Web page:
Background: To respect people's preference for aging in place and control costs, many state Medicaid programs have enacted policies to expand home and community-based services as an alternative to nursing facility care. However, little is known about the use of Medicaid long-term services and supports (LTSS) at a national level, particularly among dual-eligible beneficiaries with Alzheimer's disease and related dementias (ADRD). Methods: Using Medicare and Medicaid claims of 30 states from 2016, we focused on dual-eligible beneficiaries 65 years or older with ADRD and described their use of any form of LTSS and sub-types of LTSS (home-based, community-based, and nursing facility services) across states. Results: We found that 80.5% of dual-eligible beneficiaries with ADRD received some form of Medicaid LTSS in 2016. The most common LTSS setting was nursing facility (46.7%), followed by home (31.5%) and community (12.2%). There was sizeable state variation in the percentage of dual-eligible beneficiaries with ADRD who used any form of LTSS (ranging from 61% in Maine to 96% in Montana). The type of LTSS used also varied widely across states. For example, home-based service use ranged from 9% in Maine, Arizona, and South Dakota to 62% in Oregon. Nursing facility services were the most common type of LTSS in most states. However, home-based service use exceeded nursing facility use in Oregon, Alaska, and California. Conclusions: Our findings suggest substantially different use of LTSS across states among dual-eligible beneficiaries with ADRD. Given the importance of LTSS for this population and their families, a deeper understanding of state LTSS policies and other factors that contribute to wide state variation in LTSS use will be necessary to improve access to LTSS across states.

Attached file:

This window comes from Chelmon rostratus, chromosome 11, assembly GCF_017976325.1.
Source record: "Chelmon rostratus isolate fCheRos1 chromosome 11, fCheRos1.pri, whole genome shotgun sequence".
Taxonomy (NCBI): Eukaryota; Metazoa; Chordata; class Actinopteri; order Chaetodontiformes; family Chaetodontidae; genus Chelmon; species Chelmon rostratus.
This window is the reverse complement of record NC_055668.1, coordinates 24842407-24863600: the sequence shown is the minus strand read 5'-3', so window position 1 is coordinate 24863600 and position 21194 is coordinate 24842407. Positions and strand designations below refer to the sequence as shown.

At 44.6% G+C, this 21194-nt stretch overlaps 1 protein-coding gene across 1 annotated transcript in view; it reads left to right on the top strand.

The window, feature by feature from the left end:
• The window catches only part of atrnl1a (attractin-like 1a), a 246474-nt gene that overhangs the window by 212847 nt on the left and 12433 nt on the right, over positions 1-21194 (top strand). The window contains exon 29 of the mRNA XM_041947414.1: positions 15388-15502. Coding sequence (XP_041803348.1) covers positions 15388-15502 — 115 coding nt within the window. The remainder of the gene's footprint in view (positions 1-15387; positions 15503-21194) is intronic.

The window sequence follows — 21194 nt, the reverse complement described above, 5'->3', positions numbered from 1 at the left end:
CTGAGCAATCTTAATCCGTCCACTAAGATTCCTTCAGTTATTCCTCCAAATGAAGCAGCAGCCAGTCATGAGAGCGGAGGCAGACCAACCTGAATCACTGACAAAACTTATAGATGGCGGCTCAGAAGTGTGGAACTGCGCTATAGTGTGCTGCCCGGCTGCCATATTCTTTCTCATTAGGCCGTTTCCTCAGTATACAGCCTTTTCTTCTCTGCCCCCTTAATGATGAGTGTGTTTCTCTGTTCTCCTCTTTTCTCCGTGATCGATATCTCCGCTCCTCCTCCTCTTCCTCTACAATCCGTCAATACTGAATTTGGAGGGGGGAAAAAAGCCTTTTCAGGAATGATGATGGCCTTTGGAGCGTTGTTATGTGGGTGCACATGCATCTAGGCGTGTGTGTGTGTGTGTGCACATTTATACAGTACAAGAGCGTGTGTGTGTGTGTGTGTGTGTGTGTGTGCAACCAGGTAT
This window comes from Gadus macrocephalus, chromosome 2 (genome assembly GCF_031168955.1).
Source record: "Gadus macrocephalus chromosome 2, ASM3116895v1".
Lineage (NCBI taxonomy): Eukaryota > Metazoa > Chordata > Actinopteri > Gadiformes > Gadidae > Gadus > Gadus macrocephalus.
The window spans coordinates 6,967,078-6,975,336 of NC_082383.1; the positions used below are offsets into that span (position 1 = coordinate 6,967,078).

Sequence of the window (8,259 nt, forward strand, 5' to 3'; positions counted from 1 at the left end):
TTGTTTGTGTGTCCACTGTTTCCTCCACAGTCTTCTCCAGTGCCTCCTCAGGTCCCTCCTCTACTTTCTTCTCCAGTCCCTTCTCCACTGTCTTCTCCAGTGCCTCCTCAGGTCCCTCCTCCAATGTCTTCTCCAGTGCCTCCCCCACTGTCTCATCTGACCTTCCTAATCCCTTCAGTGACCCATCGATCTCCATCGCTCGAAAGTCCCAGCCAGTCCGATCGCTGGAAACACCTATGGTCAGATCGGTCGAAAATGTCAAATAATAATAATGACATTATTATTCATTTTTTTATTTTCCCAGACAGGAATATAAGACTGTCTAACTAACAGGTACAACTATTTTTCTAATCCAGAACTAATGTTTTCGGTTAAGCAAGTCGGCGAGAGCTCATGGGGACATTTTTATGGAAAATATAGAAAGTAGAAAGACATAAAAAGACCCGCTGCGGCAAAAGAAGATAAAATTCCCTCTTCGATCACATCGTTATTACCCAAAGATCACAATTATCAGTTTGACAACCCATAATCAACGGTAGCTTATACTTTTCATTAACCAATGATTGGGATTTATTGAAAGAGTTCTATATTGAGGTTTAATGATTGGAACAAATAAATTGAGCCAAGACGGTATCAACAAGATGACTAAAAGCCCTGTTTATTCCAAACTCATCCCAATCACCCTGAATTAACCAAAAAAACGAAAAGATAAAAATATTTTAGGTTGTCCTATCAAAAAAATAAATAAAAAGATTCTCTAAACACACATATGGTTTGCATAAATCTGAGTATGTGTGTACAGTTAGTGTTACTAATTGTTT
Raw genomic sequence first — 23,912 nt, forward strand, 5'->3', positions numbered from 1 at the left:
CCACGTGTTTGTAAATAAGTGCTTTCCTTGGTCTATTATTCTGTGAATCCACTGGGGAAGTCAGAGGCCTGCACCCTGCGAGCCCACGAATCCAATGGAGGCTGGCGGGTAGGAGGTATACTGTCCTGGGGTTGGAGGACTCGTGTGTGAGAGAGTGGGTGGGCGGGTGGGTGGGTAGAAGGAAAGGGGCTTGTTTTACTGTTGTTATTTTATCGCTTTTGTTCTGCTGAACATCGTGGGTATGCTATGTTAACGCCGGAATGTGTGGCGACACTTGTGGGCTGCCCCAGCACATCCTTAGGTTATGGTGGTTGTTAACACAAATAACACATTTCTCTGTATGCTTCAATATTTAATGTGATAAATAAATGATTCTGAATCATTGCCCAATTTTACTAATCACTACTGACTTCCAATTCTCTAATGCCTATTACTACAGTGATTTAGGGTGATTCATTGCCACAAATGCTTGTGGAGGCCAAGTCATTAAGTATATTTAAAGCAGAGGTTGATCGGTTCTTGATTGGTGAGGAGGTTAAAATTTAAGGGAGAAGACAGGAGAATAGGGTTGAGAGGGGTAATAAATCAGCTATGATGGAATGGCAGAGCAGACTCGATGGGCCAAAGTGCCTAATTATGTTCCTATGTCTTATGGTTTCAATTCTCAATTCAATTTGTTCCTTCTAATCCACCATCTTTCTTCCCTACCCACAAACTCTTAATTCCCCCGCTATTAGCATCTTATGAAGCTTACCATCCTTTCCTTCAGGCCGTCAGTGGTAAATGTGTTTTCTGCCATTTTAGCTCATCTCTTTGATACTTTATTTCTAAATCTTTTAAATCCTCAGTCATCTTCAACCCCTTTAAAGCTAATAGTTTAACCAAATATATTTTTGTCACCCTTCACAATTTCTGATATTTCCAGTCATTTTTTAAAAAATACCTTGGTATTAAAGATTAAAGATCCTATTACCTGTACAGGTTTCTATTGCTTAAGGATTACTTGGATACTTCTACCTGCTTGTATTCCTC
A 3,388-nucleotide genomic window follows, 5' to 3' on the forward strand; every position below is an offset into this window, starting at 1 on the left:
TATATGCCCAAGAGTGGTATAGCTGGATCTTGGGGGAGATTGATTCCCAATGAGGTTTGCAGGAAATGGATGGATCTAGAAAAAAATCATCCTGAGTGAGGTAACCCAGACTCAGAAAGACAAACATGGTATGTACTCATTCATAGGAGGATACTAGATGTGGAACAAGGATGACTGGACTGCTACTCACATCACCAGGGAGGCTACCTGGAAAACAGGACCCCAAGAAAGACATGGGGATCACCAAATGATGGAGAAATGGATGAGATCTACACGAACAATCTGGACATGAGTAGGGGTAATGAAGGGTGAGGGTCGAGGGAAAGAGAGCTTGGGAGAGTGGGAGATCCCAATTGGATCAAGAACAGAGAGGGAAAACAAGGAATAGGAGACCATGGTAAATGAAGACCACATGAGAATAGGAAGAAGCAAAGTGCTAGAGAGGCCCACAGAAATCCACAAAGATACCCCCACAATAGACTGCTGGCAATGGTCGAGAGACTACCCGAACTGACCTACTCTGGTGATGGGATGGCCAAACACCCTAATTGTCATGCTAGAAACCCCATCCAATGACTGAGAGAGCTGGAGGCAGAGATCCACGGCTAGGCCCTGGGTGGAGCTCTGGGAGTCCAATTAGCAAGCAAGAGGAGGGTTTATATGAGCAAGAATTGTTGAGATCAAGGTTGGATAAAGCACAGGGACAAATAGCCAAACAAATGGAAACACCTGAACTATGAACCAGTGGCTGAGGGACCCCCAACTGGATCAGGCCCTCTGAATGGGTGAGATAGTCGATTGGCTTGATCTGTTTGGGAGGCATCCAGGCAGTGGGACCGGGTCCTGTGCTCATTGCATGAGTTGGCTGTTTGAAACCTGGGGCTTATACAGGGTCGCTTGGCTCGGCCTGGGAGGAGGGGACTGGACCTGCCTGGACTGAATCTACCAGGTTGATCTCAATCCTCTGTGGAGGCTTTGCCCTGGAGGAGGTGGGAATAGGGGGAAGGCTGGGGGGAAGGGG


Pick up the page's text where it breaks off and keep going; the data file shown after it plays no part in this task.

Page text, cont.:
long-term services and supports
people with Alzheimer's disease and related dementias
ASJC Scopus subject areas
Geriatrics and Gerontology